Shoulder Plane


So I am planning my next hand plane purchase and was hoping to get some advice from the wreck.
I find that I am most missing a small shoulder plane for trimming up mortice and tenon joinery. I have a lie-nelson shoulder block plane, but have found it unwieldy on the shoulder or the tenon. So far I have been drawn primarily to either a japanese style, probably from Steve Knight, wooden shoulder plane, or the Clifton shoulder plane. I am reluctant though to drop up to a couple hundred dollars on something in case I later find it's not what I really want.
I must admit the depth adjustment knobs on western style planes is appealing, but I have found my japanese smoothing plane is reached for much more often than my number 5.
I guess I am wondering what peoples thoughts are on these two types of shoulder planes, though realize that the fit in the hand and some other number of intangible things contribute to the ideal handtool.
While I am asking, what is the consensus of japanese dovetail chisels? Do they do a better job somehow than high quality japanese bench chisels at chopping joints? I have some extra money and want to add a partial set of nice chisels to the bench.
Thanks for any thoughts you guys have
Andrew
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Tattooed and Dusty wrote:

snip

I have - and actually have used- both the small Veritas and Clifton shoulder plane. I found it tricky to get good gripping positions on the Clifton, solved nicely by the Veritas - finger hole under the iron, handle that fits nicely between thumb and forefinger and is adjustable.
Neither is the ideal for working on long tenons - that gets taken care of with the LN rabbet/block plane.
Tip - if you put a small chamfer on the edges of the mortise any "high spots" at the base of the tenon won't prevent the joint from closing completely. Also helps get the tenon started easier, especilally if you also chamfer its end as well. This should explain it better. Works for hole snd pegs too.
http://home.comcast.net/~charliebcz/MT/CBbench19.html
(go to the previous page and read how this little tip could've saved me a lot of grief)
charlie b
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On 15 Apr 2005 20:53:58 -0700, "Tattooed and Dusty"

Lovely things. I've only got one, but there's nothing like them for getting into the corner underneath a tail. A really narrow one is particularly good if you're trying to trim the end grain when you're cutting dovetails with narrow saw-kerf-width pins.

Japanese chisels (except for the deliberate bevels) are quite tall and square on the sides. You need _something_ to work these internal corners and the tall, steep-angled dovetail chisel is stiffer than the shallow bevel.
--
Cats have nine lives, which is why they rarely post to Usenet.

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Have both the LN rabbet block and the Veritas medium shoulder. They're a pare -uh pair - of beautiful, useful tools. The combination is so pleasant to use that I have begun making most of my tenons wildly oversize so I can play plane. If you don't have the Norm tenoner for the tabelesaw, this is it.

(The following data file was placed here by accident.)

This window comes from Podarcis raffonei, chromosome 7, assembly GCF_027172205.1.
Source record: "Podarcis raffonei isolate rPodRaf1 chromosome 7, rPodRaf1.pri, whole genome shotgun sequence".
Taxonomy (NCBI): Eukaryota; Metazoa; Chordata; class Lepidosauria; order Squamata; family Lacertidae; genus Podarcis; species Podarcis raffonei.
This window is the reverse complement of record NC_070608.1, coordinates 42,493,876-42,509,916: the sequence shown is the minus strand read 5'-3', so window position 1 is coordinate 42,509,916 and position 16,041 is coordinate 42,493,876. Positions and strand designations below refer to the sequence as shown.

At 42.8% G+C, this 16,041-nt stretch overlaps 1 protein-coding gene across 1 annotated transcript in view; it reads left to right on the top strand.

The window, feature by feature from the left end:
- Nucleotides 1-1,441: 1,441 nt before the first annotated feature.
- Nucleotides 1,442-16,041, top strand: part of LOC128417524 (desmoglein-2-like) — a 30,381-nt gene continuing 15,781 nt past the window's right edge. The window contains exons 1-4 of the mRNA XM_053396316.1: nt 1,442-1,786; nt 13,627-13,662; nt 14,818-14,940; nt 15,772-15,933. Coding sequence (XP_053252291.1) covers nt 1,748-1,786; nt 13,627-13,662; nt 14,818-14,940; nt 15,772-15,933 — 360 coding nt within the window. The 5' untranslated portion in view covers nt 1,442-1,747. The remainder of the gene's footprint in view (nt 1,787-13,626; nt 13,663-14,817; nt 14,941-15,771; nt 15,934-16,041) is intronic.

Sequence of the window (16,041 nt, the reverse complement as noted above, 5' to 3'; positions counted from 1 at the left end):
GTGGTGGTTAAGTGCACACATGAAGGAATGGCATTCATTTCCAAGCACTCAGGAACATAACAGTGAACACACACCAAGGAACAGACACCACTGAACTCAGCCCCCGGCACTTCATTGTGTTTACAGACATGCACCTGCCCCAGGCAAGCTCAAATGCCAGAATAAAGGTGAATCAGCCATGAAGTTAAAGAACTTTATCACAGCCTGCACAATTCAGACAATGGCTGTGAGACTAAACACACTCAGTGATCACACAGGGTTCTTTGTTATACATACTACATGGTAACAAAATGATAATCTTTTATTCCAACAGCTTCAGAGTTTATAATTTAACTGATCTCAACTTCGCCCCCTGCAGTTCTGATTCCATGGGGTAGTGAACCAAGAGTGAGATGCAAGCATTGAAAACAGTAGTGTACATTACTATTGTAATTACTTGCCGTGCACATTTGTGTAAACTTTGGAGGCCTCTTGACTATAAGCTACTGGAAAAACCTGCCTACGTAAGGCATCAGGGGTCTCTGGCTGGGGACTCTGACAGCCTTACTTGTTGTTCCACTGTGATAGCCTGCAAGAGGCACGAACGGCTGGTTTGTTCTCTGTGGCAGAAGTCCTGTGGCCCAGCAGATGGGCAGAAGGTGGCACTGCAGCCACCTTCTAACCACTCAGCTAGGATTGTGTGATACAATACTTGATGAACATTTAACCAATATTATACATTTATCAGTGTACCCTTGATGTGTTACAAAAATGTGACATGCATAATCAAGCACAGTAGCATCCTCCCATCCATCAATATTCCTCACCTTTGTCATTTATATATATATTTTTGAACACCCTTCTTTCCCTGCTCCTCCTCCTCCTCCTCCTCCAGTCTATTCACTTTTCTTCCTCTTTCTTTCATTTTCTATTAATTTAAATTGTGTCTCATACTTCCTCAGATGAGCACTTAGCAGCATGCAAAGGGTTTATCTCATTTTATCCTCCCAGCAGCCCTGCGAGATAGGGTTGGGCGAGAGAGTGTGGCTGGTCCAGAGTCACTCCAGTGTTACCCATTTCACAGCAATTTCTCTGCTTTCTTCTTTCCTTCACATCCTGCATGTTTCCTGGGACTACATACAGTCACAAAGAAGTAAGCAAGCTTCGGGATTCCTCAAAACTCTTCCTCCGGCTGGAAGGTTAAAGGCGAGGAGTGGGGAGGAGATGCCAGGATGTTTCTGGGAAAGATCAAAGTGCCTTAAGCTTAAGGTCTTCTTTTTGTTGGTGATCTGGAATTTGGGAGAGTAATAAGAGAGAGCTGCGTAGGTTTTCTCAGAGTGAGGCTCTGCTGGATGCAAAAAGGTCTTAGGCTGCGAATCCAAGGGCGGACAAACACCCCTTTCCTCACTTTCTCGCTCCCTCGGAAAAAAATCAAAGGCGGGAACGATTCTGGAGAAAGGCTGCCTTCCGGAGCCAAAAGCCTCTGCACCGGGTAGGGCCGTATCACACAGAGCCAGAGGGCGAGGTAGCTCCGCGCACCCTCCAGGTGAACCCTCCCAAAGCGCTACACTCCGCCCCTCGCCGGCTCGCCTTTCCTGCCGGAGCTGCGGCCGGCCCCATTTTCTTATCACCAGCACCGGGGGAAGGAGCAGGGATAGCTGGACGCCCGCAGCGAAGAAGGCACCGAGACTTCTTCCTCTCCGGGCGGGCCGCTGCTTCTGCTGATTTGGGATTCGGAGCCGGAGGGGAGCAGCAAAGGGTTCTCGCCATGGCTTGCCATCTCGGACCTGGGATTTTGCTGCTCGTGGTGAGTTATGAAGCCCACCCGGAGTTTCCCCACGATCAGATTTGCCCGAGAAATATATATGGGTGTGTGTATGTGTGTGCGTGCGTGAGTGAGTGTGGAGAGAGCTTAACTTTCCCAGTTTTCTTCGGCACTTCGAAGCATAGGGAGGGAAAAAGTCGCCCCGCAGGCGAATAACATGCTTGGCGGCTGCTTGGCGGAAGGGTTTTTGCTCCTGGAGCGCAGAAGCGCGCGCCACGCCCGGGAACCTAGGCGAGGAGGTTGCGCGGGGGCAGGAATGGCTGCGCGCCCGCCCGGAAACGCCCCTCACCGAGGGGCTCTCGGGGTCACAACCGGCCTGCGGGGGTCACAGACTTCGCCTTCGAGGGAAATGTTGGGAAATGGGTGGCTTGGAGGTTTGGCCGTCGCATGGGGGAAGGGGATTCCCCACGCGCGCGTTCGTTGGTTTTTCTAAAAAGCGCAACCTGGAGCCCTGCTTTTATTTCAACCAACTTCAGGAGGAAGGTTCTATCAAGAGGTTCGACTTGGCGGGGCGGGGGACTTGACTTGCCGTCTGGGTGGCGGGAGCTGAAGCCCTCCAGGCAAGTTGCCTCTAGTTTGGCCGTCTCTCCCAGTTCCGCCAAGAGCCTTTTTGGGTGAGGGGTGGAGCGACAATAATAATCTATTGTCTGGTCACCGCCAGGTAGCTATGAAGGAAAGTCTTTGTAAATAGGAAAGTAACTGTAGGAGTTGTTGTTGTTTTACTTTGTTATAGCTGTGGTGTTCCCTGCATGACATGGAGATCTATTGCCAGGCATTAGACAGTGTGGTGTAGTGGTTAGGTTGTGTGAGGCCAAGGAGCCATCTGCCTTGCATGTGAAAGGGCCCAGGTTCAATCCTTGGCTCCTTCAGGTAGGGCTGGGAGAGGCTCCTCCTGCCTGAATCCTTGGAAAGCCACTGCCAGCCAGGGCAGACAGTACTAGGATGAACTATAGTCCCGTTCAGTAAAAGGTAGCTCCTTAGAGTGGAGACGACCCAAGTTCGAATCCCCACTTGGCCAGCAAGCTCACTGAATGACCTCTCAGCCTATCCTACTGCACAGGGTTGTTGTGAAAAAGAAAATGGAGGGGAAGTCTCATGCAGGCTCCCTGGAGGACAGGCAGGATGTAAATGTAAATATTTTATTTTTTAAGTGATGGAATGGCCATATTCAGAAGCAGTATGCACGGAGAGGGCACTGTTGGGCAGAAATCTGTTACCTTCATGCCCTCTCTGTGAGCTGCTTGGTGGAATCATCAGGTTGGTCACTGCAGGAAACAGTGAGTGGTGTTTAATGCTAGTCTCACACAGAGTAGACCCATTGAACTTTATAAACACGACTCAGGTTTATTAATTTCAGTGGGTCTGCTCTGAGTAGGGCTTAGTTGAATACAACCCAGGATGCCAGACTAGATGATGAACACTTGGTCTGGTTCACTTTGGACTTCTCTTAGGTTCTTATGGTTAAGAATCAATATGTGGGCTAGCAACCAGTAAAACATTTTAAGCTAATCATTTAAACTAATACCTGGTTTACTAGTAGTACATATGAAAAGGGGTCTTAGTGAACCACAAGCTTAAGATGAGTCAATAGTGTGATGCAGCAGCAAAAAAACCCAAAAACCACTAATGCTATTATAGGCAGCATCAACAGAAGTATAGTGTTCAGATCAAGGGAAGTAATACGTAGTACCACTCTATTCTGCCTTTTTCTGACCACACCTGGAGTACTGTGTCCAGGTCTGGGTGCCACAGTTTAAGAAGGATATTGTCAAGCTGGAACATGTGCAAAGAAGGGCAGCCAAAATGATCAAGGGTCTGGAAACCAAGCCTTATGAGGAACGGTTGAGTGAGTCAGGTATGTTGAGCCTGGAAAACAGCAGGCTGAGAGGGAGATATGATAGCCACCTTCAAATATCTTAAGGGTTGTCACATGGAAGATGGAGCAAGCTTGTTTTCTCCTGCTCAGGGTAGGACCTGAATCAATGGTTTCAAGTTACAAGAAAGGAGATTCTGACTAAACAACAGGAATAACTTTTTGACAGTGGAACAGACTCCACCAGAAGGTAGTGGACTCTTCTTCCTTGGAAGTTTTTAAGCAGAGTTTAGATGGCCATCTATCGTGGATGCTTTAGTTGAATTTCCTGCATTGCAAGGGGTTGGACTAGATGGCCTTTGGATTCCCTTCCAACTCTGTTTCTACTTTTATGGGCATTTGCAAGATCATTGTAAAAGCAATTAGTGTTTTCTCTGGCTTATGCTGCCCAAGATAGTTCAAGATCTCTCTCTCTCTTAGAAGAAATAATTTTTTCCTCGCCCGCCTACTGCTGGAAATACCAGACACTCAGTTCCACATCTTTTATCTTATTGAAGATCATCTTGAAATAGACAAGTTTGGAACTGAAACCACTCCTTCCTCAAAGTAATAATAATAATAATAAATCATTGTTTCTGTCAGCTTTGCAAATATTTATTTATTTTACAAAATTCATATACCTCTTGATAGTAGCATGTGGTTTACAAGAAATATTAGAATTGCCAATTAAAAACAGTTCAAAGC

As to Japanese style or wooden planes in general, that Veritas design gives you the best in adjustment, and plenty of hand room even for large hands. Wood's good and all, but it's not, in my opinion as reliable and adjustable as iron or bronze. I've also got an old Stanley smoother with a Hock iron and a corrugated bottom, and it doesn't fear even resin.
Only thing wrong with buying non-English chisels is the sizes don't match.
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I agree that some of the lie-nelsons can be useful in some situations, but I prefer the cheeper stanley planes. Some of my friends have taken classes in which they build their own Japanese planes. This might be a good way to go.
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Aside from the original cost, any reason you prefer cheap planes? It took me hours to get my Stanley shoulder plane to work properly. My next plane was a Veritas. as will be al my future planes.
--
Ed
http://pages.cthome.net/edhome/



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Yeah, I ruled out the stanley planes at some point. I like the lower price, but want my handtools to provide pleasure while using, as well as give me a good value. The feel of the stanley tools in my hand doesn't inspire any confidence in their use, something I find to be the case with Lie-Nielson and most wood body tools.
Thanks for the thoughts on planes though. I imagine I will try a Veritas shoulder plane and see what I think of it. If nothing else the initial cost is lower than the Clifton, so even if I end up with a wood body plane, I won't be out as much money.
Still hoping for thoughts on japanese chisels though.
Andrew
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Tattooed and Dusty says...

I just bought a Lie-Nielsen low angle block plane on a whim. It is definitely what you would call mechanical art--meaning it is better than it needs to be, especially in the finish, materials and detail aspects. It will be great for end grain, curly figure or whatever on projects I want to be perfect. But my $20 Buck Bros. block plane will still be a workhorse. I've never seen anything good said about these planes, but mine is a functional plane. Maybe I just got the one good one they ever made. I sharpened the blade and did some flattening on the sole, but that is to be expected for a cheap new plane. I can get nice, thin curlies with it, and it isn't too proud to scrape off glue or do other menial chores. What's my point? I guess it's just that if money is tight, you can sometimes get by without buying the best.
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